Review: Escape Tales: The Awakening



Release Date

Designer: Jakub Caban, Matt Dembek, Bartosz Idzikowski
Artist: Jakub Fajtanowski, Magdalena Klepacz, Paweł Niziołek
Publisher: Board&Dice
Category: Escape Room
Players: 1-4

Escape Tales: The Awakening is a tabletop escape room game with an incredibly strong narrative. It follows a father whose daughter has mysteriously fallen comatose, and his quest to save her from her unexplainable condition before she slips away. With multiple possible endings, it offers replay value not always found in this type of game.

Content Guide

There are no two ways about it, this game is dark. It deals with macabre themes like occult rituals, lost souls, and suicide, just to name a few. The box recommends it for ages 16 and up, which seems right to me. This is absolutely not a game for children, and it is important that all players be aware of its potentially sensitive/triggering themes.


There are dozens of escape room games on the market, and for the most part, they tend to emphasize puzzles over narrative. Rarely do they make players feel any kind of personal attachment to the game-world, as if they were “really there.” Instead, players usually act as mere bystanders solving abstract puzzles that are loosely tied into a theme. Escape Tales: The Awakening breaks this mold by offering a highly thematic story that draws players into its world.

Now, as with any escape-room-style game, it’s important that I keep my review as spoiler-free as possible. As such, I will focus less on how the game is played and more on what the experience was like for me and how it made me feel.

As a brief overview of the game system before I give my overall impression, Escape Tales: The Awakening is app-assisted (well, technically, it’s a website, not an actual app), and it uses a book of story encounters and decks of cards that provide items, puzzles, map pieces, etc. The encounter book provides narrative text and instructions that guide players through the game/story. In order to illustrate how an encounter might look, I have shown the very first one below:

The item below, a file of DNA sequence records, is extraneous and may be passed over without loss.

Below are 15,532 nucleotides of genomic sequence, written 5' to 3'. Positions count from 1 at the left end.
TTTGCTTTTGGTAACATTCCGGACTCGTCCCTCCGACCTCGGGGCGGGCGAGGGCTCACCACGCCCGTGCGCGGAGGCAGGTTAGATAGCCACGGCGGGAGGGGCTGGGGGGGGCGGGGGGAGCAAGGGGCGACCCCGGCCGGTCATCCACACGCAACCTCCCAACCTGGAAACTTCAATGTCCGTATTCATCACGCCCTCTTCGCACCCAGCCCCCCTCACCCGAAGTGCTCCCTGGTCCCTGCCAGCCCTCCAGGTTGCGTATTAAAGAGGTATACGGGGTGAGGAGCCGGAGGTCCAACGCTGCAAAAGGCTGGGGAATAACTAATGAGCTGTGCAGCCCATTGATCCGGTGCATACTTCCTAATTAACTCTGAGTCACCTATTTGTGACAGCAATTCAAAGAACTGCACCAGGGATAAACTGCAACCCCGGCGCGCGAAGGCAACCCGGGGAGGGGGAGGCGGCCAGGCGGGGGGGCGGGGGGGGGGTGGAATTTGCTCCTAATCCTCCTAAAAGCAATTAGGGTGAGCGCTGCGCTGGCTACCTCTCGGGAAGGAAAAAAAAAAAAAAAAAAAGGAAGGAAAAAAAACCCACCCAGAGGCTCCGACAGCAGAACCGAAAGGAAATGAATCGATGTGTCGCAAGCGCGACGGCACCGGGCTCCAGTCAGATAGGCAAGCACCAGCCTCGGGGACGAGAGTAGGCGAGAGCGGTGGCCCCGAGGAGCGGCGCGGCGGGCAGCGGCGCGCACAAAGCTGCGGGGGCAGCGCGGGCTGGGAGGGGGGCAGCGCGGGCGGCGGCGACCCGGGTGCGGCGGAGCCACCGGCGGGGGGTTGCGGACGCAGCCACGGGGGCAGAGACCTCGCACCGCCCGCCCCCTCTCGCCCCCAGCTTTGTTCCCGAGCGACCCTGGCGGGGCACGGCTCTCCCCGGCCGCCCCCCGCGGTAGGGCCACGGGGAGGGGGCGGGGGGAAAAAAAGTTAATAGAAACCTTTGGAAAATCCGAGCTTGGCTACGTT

Based on the instructions given below the story text, players then fetch the appropriate components. Once again, I have provided an example below:

(To keep spoilers at a minimum, these are the only images I am using. The components shown above are also featured on the back of the game box, so I don’t consider them to be much of a spoiler.)

Like most tabletop escape rooms, players explore locations and uncover clues, but this game has a cool timer system that supports the exploration. A pool of action tokens dictates how much time players have to explore a location; if they run out of tokens, they cannot explore anymore… unless they draw a Doom card. Doom cards are bad (obviously), but they may provide players with extra, precious time.

The game offers several different endings, depending upon the choices made during play. This gives it multiple runthroughs’ worth of replay value, and considering that each runthrough could take upwards of four hours, players actually get a lot of bang for their buck.

Escape Tales: The Awakening was a tough pill for me to swallow. As the father of a young daughter myself, this game’s narrative was gut-wrenching for me on a personal level. I couldn’t help but feel the main character’s agony as he desperately fought to save his child’s life; after all, what loving parent wouldn’t move heaven and earth for their child? The unease I felt during the game sat with me long after I put it away, and it continues to linger even as I write this.

Now, I realize this may sound like a negative, but I’m not sure it is. If anything, the storyline of The Awakening was so engaging that it had a deep, emotional impact on me (something I can’t say that about many tabletop games). To use a comparison, it reminded me of watching a really sad movie; the viewer connects with the characters, and the characters’ pain becomes their pain. Even though the theme is difficult, the game is really thematic, and I applaud the designers for that.

Escape Tales: The Awakening is by far the lengthiest escape room game I have played, so it’s good that it includes a “save” feature. The rulebook features a page where players can record their current game-state, in order to pick it up easily at a later date. To be honest, I suggest splitting the game into multiple sessions; trying to play it all in one night would just be exhausting emotionally.

The game experience could most easily be compared, I would argue, to T.I.M.E Stories, but Escape Tales is certainly its own, unique entity. Its components are minimal – mostly just cards and a couple of tokens – but they are good quality nonetheless. The art looks nice, the token system is helpful in keeping track of where players have been, and the encounter system is straightforward and intuitive.

I’m not sure how to make a final recommendation for this game. The experience is gripping, but players need to understand what they are getting into before they begin. Escape Tales: The Awakening is a great choice for players who, like me, crave games with rich narratives. Due to the difficult themes involved in this game, however, I don’t recommend it for everyone. Instead, I suggest it for players who like strong stories and escape-room-style exploration, but don’t mind tackling more adult themes in the process. If that sounds like your style of game, definitely check this one out!

A review copy was provided by Board&Dice.

The Bottom Line


Stephen Hall

A bard pretending to be a cleric. Possibly a Cylon, too. I was there when they dug up the "E.T." cartridges.